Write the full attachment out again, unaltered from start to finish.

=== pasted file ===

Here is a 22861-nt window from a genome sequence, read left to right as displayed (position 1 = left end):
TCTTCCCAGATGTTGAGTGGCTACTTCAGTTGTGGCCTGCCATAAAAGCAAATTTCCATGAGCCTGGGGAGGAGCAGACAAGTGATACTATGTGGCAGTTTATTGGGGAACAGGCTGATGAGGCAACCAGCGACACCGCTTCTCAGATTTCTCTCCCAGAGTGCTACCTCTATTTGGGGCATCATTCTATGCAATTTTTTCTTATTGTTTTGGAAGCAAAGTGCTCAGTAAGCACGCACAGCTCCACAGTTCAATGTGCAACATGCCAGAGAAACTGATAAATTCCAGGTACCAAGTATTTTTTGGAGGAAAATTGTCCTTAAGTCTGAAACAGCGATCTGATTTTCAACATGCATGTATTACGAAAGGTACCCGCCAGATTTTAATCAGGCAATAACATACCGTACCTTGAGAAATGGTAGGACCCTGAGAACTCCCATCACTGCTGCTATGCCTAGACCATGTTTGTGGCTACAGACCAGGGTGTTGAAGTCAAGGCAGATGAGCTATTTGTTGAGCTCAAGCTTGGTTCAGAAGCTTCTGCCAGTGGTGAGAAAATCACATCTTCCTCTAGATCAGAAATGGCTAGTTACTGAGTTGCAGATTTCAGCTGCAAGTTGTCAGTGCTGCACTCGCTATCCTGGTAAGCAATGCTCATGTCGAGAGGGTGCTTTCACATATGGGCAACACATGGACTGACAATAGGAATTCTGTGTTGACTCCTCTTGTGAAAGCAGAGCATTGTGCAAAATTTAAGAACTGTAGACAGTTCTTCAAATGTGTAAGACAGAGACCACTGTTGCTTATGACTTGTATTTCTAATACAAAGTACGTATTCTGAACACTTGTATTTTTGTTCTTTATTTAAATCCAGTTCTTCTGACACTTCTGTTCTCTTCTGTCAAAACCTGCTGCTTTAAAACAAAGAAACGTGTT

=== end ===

Here is a 22861-nt window from a genome sequence, read left to right as displayed (position 1 = left end):
TCTTCCCAGATGTTGAGTGGCTACTTCAGTTGTGGCCTGCCATAAAAGCAAATTTCCATGAGCCTGGGGAGGAGCAGACAAGTGATACTATGTGGCAGTTTATTGGGGAACAGGCTGATGAGGCAACCAGCGACACCGCTTCTCAGATTTCTCTCCCAGAGTGCTACCTCTATTTGGGGCATCATTCTATGCAATTTTTTCTTATTGTTTTGGAAGCAAAGTGCTCAGTAAGCACGCACAGCTCCACAGTTCAATGTGCAACATGCCAGAGAAACTGATAAATTCCAGGTACCAAGTATTTTTTGGAGGAAAATTGTCCTTAAGTCTGAAACAGCGATCTGATTTTCAACATGCATGTATTACGAAAGGTACCCGCCAGATTTTAATCAGGCAATAACATACCGTACCTTGAGAAATGGTAGGACCCTGAGAACTCCCATCACTGCTGCTATGCCTAGACCATGTTTGTGGCTACAGACCAGGGTGTTGAAGTCAAGGCAGATGAGCTATTTGTTGAGCTCAAGCTTGGTTCAGAAGCTTCTGCCAGTGGTGAGAAAATCACATCTTCCTCTAGATCAGAAATGGCTAGTTACTGAGTTGCAGATTTCAGCTGCAAGTTGTCAGTGCTGCACTCGCTATCCTGGTAAGCAATGCTCATGTCGAGAGGGTGCTTTCACATATGGGCAACACATGGACTGACAATAGGAATTCTGTGTTGACTCCTCTTGTGAAAGCAGAGCATTGTGCAAAATTTAAGAACTGTAGACAGTTCTTCAAATGTGTAAGACAGAGACCACTGTTGCTTATGACTTGTATTTCTAATACAAAGTACGTATTCTGAACACTTGTATTTTTGTTCTTTATTTAAATCCAGTTCTTCTGACACTTCTGTTCTCTTCTGTCAAAACCTGCTGCTTTAAAACAAAGAAACGTGTT